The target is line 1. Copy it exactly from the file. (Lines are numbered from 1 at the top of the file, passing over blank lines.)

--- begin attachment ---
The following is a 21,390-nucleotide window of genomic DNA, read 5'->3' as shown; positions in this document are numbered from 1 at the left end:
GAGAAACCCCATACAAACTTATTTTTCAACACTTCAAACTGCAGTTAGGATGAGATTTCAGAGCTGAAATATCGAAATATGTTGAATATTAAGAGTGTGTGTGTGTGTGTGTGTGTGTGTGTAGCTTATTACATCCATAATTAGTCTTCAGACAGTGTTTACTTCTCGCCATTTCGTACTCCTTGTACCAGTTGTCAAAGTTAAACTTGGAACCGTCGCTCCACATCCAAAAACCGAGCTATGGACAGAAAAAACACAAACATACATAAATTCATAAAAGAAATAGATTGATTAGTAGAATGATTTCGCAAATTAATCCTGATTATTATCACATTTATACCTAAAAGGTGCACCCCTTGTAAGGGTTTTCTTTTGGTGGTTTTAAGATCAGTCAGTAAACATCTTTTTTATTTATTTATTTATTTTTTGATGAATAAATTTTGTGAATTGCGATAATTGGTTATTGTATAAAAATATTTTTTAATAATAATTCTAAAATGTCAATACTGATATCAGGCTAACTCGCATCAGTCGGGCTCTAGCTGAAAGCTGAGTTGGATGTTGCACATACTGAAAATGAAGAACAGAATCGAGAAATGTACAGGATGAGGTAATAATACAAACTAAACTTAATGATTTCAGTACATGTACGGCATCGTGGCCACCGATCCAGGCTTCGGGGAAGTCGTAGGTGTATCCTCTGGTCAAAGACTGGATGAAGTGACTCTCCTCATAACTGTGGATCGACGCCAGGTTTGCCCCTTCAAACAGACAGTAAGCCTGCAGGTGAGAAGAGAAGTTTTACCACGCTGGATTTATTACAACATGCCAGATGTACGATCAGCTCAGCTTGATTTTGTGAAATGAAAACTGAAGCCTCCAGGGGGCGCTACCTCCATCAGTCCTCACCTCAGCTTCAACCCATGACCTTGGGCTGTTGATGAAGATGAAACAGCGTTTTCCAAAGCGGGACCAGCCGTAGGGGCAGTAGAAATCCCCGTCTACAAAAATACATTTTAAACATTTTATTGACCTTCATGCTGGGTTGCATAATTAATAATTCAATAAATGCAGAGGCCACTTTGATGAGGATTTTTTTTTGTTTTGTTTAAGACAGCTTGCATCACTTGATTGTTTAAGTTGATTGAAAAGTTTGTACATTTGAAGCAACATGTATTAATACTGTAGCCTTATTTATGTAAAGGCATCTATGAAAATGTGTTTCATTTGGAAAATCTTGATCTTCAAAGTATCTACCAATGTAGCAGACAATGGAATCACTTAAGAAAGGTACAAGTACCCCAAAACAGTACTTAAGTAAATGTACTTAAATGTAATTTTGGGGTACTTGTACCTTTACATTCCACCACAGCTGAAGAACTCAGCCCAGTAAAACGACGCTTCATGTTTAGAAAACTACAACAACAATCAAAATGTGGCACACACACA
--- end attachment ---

The following is a 21,390-nucleotide window of genomic DNA, read 5'->3' as shown; positions in this document are numbered from 1 at the left end: